I wonder what Presentation Zen would make of Tony Blair's PowerPoint use. I half-watched the PM's monthly press conference this lunchtime, and couldn't help noticing that although he was referring to presentation slides describing NHS reform, the TV cameras refused to include them in frame. Helpfully, Downing St posted the slides as a PDF file… and suddenly, I'm grateful to the TV galleries. Ouch.
A few hints for those in charge of the country:
- Be Consistent In what you give capital Letters To. Otherwise It Looks really Odd. I mean, 'Department of health'?
- Grids of numbers, even small grids, and especially when projected on big screens, can't be quickly digested. Just don't do it.
- If your slides have full sentences on them – they shouldn't. Ever. It's a presentation, not a document.
- Sixteen lines of text per slide is too many. Some , like Seth Godin, would even say: 'No more than six words on a slide. EVER.' (See his free PDF book, or this interview with fellow PPT guru Cliff Atkinson.)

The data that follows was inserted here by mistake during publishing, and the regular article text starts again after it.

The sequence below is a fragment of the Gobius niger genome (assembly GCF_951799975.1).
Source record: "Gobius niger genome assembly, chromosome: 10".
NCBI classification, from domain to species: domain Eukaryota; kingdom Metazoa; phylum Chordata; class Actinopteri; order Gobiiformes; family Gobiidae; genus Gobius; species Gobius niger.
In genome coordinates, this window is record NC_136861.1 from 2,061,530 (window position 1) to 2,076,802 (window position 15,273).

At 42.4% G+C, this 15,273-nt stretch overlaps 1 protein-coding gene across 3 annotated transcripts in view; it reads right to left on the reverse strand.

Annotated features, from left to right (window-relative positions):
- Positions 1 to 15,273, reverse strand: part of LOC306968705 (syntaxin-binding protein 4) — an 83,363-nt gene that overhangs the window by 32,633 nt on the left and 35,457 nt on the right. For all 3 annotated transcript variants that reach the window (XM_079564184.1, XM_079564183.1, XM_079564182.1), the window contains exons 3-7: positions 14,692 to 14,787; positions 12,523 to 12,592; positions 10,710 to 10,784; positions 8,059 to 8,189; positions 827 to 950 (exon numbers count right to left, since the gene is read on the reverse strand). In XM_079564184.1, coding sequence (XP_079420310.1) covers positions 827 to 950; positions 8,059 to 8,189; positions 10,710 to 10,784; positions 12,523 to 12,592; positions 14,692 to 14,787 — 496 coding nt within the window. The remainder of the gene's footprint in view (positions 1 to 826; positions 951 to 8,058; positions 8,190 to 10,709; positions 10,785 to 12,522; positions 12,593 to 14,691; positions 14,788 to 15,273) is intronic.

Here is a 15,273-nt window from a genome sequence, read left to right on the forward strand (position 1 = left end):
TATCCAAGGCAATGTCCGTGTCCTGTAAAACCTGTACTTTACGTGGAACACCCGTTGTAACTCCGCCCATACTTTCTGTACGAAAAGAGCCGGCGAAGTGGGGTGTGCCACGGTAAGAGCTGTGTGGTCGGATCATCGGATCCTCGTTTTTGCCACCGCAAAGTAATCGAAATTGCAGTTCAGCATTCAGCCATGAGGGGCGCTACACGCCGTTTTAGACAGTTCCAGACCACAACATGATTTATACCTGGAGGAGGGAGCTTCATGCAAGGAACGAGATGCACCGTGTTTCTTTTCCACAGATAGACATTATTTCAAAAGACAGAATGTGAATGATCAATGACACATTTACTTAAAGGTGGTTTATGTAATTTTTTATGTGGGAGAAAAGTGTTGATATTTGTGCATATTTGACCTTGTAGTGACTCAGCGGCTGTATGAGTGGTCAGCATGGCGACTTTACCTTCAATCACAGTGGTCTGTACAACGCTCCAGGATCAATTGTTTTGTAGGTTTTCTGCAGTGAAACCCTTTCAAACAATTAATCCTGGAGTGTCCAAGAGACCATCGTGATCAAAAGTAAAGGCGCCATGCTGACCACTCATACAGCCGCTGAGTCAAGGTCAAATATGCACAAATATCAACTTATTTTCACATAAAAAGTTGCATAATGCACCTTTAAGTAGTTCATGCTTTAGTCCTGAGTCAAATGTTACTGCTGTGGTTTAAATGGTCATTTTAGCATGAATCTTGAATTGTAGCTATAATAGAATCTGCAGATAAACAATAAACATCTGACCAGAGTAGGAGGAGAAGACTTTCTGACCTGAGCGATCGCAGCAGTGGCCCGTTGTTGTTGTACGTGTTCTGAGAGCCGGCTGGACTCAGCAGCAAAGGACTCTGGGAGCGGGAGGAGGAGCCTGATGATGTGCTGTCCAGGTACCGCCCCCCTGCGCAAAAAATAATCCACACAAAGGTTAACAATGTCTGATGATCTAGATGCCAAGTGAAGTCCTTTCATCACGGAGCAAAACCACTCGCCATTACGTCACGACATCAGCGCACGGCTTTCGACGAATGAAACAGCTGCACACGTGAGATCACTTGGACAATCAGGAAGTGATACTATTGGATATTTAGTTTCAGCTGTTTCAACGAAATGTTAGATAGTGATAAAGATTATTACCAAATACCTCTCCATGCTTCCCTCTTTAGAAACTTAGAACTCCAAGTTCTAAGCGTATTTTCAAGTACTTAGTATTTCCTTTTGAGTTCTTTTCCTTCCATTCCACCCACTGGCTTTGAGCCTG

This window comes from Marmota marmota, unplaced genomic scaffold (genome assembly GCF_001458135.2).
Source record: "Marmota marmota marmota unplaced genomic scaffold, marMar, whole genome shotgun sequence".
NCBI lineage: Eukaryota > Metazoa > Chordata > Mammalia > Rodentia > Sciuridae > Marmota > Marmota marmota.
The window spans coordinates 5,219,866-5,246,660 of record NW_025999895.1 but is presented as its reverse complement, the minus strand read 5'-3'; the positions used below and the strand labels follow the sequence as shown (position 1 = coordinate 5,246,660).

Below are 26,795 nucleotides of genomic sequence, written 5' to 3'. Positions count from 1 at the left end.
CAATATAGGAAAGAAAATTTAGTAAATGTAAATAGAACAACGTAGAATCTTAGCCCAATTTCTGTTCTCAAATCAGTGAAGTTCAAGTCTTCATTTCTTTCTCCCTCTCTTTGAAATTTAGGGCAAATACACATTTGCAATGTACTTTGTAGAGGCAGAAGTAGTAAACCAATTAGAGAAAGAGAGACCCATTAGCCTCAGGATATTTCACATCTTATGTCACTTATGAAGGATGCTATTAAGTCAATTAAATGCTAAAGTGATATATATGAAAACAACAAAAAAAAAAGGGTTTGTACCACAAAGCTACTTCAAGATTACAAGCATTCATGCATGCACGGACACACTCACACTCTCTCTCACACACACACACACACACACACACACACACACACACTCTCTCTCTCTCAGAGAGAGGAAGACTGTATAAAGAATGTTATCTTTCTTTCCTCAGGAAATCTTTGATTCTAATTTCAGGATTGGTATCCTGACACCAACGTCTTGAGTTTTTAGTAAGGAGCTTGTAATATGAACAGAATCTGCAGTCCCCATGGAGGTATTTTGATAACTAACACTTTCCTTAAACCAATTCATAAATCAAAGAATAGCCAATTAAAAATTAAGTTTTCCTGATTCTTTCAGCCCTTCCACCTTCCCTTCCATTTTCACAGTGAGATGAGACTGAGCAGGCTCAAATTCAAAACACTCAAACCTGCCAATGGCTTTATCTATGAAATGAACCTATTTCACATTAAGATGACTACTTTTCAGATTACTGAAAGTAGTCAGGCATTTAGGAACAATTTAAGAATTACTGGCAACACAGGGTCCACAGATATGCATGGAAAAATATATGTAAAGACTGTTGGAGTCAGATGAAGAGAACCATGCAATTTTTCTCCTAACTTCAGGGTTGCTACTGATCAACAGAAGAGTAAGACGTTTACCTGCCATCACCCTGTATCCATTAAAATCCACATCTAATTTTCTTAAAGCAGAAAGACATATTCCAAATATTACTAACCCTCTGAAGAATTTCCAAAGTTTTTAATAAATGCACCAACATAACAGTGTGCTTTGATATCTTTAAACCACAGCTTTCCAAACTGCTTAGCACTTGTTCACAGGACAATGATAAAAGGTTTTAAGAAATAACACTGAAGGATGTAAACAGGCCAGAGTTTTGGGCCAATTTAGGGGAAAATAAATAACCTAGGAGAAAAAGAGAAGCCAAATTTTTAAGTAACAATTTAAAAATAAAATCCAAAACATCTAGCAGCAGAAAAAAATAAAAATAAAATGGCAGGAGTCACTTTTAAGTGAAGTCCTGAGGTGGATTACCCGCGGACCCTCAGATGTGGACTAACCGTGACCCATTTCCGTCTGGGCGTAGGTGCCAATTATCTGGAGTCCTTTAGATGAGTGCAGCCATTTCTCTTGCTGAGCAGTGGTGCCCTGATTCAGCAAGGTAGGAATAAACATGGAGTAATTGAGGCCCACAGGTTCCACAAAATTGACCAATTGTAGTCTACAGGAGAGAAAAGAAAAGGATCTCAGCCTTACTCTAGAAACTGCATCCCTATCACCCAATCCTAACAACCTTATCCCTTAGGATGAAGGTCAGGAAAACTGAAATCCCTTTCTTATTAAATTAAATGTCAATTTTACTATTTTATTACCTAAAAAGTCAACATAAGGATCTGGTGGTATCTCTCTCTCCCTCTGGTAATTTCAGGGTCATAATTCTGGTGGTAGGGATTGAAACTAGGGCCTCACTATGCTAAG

- What's happening at the bottom of slide #9? 'baseli…Progress…arget'?
The best slides in the set – by far – are the two dominated by charts – particularly #3, showing the drop in 'Number of Patients Waiting more than 6 months' (not my capitalisation). I can barely read the Y-axis, and I can't see any of the underlying figures – but that's the point. Slides are there for their visual effect. They are at their best when conveying one single message… in this case, 'down down down'. In a split second, I get the message of this slide. The same simply can't be said of (most of) the rest.
One thought on “Tony Blair's PowerPoint palaver”
Slide 7: “saving around 43,000 lives saved”. What’s that all about? Perhaps looking at your own slides before making them public should be one of the tests of a good presentation. If even you can’t be bothered to read them through, who else is going to?
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